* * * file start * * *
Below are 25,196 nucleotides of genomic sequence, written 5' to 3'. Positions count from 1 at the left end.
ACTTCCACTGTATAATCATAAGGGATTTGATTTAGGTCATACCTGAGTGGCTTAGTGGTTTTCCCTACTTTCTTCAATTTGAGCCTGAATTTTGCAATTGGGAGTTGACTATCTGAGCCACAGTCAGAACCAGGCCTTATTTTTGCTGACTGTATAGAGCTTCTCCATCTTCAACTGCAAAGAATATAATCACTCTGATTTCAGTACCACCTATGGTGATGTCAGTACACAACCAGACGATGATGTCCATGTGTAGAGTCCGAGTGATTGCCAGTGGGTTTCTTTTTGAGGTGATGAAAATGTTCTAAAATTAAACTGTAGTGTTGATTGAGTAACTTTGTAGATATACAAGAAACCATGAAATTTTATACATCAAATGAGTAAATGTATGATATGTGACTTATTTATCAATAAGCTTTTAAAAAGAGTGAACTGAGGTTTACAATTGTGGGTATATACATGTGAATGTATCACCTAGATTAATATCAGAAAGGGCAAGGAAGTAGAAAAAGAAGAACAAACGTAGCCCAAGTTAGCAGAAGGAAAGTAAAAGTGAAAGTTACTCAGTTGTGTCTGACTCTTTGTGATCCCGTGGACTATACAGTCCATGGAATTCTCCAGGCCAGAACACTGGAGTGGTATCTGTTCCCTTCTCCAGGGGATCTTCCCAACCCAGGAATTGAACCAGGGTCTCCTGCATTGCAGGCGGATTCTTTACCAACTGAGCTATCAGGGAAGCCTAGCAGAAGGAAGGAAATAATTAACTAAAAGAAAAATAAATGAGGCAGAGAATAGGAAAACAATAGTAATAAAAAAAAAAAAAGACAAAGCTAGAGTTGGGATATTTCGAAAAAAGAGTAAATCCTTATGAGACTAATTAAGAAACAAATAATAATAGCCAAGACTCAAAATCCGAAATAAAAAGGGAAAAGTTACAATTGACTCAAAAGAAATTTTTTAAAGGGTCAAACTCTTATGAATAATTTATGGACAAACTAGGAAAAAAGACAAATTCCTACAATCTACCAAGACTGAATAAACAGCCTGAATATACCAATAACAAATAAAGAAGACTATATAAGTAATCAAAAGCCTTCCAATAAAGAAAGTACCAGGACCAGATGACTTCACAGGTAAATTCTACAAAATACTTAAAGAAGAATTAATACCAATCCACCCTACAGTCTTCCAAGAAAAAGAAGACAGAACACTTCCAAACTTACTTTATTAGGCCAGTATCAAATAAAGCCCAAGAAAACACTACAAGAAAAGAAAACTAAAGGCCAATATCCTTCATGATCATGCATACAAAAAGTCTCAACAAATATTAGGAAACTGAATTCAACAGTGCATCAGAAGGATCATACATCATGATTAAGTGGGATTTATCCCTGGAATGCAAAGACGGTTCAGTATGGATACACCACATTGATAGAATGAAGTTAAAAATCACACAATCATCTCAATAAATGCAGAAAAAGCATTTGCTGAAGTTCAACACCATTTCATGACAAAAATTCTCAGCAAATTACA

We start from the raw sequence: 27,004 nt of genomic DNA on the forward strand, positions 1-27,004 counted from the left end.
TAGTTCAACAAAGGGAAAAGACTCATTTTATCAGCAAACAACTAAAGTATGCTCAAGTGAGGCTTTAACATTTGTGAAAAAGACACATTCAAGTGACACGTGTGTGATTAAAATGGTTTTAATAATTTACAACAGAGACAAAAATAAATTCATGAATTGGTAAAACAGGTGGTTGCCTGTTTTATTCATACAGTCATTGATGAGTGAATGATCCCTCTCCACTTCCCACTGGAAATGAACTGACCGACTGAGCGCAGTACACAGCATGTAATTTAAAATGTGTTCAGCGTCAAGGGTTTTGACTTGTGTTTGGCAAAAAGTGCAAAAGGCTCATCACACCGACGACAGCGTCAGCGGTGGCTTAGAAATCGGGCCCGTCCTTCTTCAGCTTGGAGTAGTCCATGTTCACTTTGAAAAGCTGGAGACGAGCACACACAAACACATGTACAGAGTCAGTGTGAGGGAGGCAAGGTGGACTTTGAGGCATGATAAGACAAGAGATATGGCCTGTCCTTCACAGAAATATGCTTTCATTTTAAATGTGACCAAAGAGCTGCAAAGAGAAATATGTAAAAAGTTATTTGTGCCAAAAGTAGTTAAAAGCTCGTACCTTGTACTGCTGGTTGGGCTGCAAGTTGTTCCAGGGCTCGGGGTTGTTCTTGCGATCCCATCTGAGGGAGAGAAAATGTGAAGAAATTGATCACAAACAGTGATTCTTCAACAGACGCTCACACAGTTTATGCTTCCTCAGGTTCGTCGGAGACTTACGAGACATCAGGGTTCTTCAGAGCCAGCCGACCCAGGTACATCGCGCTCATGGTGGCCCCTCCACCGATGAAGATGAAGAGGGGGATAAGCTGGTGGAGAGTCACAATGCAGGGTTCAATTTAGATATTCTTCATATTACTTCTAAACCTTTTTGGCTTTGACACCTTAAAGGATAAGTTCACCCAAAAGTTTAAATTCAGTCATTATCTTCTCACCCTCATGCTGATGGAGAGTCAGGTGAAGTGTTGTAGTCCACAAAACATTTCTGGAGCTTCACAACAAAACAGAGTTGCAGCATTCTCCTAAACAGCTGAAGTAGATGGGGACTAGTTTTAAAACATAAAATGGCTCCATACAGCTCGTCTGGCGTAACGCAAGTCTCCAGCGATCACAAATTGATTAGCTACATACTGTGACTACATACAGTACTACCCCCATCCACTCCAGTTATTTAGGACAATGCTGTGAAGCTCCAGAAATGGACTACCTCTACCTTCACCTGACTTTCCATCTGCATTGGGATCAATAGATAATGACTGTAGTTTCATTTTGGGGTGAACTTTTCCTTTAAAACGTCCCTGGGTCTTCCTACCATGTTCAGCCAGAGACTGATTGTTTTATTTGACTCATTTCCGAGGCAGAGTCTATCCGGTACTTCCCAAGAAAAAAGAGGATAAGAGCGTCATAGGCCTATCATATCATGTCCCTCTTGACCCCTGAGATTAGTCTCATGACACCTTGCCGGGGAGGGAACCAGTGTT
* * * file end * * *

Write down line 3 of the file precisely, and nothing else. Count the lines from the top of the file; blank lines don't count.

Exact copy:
We start from the raw sequence: 27,004 nt of genomic DNA on the forward strand, positions 1-27,004 counted from the left end.